Cover image of "Bletchley Park and D-Day," a book about the Bletchley Park intelligence factory

Romanticized accounts of the World War II codebreakers at Bletchley Park convey the impression of a cozy community of brainy people with Oxford and Cambridge degrees laboring in isolation in the countryside. And there is some truth in this picture during the first two years of the war. But that changed. By mid-1944, as the Normandy Invasion approached, 7,500 men and women—some three-quarters of them women, as it happened—worked there. They slogged away, day after day, in a cold, sprawling campus fifty miles from London. The place is studded with makeshift huts and drab concrete and steel buildings on 58 acres. By 1945, the head count there grew to almost 9,000 working in three shifts around the clock. The crowding and primitive working conditions resembled a factory more than a military installation, much less an academic campus. Kenyon views it as the Bletchley Park intelligence factory.

Estimated reading time: 6 minutes

A larger role in winning the war than just code-breaking

Thus, Bletchley Park was far from cozy. And in no way was the staff there isolated from the war effort. Because Bletchley Park played a larger role in the unfolding conflict than simply breaking the famous Enigma, Lorenz, and Japanese Purple ciphers and codes. British historian David Kenyon ably tells the story in Bletchley Park and D-Day.

Bletchley Park and D-Day: The Untold Story of How the Battle for Normandy Was Won by David Kenyon (2019) 295 pages ★★★★☆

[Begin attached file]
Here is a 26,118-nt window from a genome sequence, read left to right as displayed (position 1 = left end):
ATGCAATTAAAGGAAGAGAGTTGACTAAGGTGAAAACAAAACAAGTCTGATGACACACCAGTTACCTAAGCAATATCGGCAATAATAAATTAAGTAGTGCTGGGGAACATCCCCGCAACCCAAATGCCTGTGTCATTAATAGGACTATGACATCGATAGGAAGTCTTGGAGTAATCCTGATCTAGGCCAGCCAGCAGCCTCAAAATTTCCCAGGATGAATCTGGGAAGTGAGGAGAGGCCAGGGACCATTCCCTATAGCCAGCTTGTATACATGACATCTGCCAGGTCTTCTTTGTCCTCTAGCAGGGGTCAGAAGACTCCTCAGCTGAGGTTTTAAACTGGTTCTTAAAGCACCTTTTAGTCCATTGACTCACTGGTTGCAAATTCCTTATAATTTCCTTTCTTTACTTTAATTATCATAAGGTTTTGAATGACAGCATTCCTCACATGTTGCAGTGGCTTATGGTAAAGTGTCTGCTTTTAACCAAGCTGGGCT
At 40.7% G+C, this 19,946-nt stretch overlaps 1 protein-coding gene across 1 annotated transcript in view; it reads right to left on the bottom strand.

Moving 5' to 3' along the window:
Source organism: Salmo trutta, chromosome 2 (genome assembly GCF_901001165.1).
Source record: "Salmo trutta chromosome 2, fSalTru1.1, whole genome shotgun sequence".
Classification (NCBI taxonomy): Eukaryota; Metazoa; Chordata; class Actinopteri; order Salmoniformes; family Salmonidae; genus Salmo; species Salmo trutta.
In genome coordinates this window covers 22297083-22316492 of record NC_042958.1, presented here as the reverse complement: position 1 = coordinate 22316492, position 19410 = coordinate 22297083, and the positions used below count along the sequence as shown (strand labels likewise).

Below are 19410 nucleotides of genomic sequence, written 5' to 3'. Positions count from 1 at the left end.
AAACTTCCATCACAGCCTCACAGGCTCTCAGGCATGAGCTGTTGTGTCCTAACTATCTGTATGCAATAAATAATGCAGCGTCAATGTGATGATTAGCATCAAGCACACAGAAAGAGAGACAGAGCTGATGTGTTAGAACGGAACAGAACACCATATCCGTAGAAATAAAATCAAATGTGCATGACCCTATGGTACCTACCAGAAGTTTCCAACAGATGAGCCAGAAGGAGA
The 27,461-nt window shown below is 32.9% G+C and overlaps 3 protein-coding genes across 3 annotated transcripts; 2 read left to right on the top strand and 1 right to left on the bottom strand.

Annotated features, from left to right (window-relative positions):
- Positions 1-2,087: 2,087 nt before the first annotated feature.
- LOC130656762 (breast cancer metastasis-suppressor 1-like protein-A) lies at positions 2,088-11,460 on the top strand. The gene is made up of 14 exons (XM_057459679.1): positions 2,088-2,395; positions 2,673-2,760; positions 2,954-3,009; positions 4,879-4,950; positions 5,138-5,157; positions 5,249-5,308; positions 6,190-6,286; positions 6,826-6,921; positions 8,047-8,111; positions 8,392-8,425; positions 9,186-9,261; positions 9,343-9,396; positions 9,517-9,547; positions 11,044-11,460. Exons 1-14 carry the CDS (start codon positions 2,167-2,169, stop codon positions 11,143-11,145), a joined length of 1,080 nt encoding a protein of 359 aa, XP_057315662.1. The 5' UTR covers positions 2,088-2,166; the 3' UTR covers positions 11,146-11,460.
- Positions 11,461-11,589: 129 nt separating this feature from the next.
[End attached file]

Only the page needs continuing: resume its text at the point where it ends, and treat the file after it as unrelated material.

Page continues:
Map of Bletchley Park, the Bletchley Park intelligence factory in WWII
Bletchley Park is a sprawling campus that housed nearly 7,500 staff as the Normandy Invasion approached. You can easily spend an entire day wandering the grounds yet fail to visit all the exhibits in the many “huts.Image: Wikimedia Commons

“An intelligence agency in its own right”

Robert Hannigan is the former director of GCHQ, Britain’s counterpart to the US National Security Agency and the successor to Bletchley Park. In a foreword to the book, he writes: “Seldom have commanders known more about their opponents in advance of a battle than the Allies did on 6 June 1944. Much of that knowledge was acquired at Bletchley Park.” Note the emphasis on knowledge, as distinguished from raw data. That was the true product of the Bletchley Park intelligence factory.

Kenyon explains that the staff at Bletchley Park were “carrying on a wide variety of intelligence analysis functions and producing an equally wide range of product, from urgent teleprints to multi-page long-term assessment reports. This is perhaps one of the least well understood parts of Bletchley, but was undoubtedly one of the most important, lifting GC&CS from the position of merely a decryption and translation service to the status of what would be considered in more modern terms an ‘intelligence agency’ in its own right.” Of course, in many popular accounts, we may see military couriers rushing into Winston Churchill’s office bearing messages from Bletchley marked “ULTRA.” And that happened from time to time. But it’s only a small part of the true picture.